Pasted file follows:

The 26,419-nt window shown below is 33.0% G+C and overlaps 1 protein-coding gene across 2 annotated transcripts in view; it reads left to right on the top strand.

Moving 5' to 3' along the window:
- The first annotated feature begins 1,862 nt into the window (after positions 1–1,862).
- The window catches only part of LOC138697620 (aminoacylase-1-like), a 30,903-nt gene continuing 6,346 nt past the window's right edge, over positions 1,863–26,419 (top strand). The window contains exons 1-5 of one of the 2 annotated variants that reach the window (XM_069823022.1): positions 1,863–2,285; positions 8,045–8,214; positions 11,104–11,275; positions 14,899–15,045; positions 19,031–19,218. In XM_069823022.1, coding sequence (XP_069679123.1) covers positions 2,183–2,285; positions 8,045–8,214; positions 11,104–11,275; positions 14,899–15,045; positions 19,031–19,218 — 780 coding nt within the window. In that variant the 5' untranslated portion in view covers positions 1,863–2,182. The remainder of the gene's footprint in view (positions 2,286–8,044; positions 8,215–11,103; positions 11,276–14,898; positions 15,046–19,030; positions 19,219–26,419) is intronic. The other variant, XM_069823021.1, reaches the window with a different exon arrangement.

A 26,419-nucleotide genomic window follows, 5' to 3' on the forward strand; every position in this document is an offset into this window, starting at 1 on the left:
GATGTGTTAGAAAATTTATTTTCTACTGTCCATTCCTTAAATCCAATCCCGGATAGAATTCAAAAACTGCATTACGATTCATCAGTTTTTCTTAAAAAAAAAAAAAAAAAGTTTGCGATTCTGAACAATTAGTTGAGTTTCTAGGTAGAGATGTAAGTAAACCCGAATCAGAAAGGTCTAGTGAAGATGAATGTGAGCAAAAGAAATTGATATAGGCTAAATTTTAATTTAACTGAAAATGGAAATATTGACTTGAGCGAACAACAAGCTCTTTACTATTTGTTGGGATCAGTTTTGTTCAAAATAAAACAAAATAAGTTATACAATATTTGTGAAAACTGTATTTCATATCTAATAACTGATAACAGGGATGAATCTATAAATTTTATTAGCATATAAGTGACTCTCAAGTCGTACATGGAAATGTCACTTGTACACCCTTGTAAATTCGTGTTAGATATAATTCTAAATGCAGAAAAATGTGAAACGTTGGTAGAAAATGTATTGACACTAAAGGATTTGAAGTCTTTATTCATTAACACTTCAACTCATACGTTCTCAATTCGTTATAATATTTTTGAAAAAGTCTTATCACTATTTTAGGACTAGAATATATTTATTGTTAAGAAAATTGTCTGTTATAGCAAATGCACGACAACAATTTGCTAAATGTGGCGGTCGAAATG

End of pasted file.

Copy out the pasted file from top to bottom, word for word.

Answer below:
The 26,419-nt window shown below is 33.0% G+C and overlaps 1 protein-coding gene across 2 annotated transcripts in view; it reads left to right on the top strand.

Moving 5' to 3' along the window:
- The first annotated feature begins 1,862 nt into the window (after positions 1–1,862).
- The window catches only part of LOC138697620 (aminoacylase-1-like), a 30,903-nt gene continuing 6,346 nt past the window's right edge, over positions 1,863–26,419 (top strand). The window contains exons 1-5 of one of the 2 annotated variants that reach the window (XM_069823022.1): positions 1,863–2,285; positions 8,045–8,214; positions 11,104–11,275; positions 14,899–15,045; positions 19,031–19,218. In XM_069823022.1, coding sequence (XP_069679123.1) covers positions 2,183–2,285; positions 8,045–8,214; positions 11,104–11,275; positions 14,899–15,045; positions 19,031–19,218 — 780 coding nt within the window. In that variant the 5' untranslated portion in view covers positions 1,863–2,182. The remainder of the gene's footprint in view (positions 2,286–8,044; positions 8,215–11,103; positions 11,276–14,898; positions 15,046–19,030; positions 19,219–26,419) is intronic. The other variant, XM_069823021.1, reaches the window with a different exon arrangement.

A 26,419-nucleotide genomic window follows, 5' to 3' on the forward strand; every position in this document is an offset into this window, starting at 1 on the left:
GATGTGTTAGAAAATTTATTTTCTACTGTCCATTCCTTAAATCCAATCCCGGATAGAATTCAAAAACTGCATTACGATTCATCAGTTTTTCTTAAAAAAAAAAAAAAAAAGTTTGCGATTCTGAACAATTAGTTGAGTTTCTAGGTAGAGATGTAAGTAAACCCGAATCAGAAAGGTCTAGTGAAGATGAATGTGAGCAAAAGAAATTGATATAGGCTAAATTTTAATTTAACTGAAAATGGAAATATTGACTTGAGCGAACAACAAGCTCTTTACTATTTGTTGGGATCAGTTTTGTTCAAAATAAAACAAAATAAGTTATACAATATTTGTGAAAACTGTATTTCATATCTAATAACTGATAACAGGGATGAATCTATAAATTTTATTAGCATATAAGTGACTCTCAAGTCGTACATGGAAATGTCACTTGTACACCCTTGTAAATTCGTGTTAGATATAATTCTAAATGCAGAAAAATGTGAAACGTTGGTAGAAAATGTATTGACACTAAAGGATTTGAAGTCTTTATTCATTAACACTTCAACTCATACGTTCTCAATTCGTTATAATATTTTTGAAAAAGTCTTATCACTATTTTAGGACTAGAATATATTTATTGTTAAGAAAATTGTCTGTTATAGCAAATGCACGACAACAATTTGCTAAATGTGGCGGTCGAAATG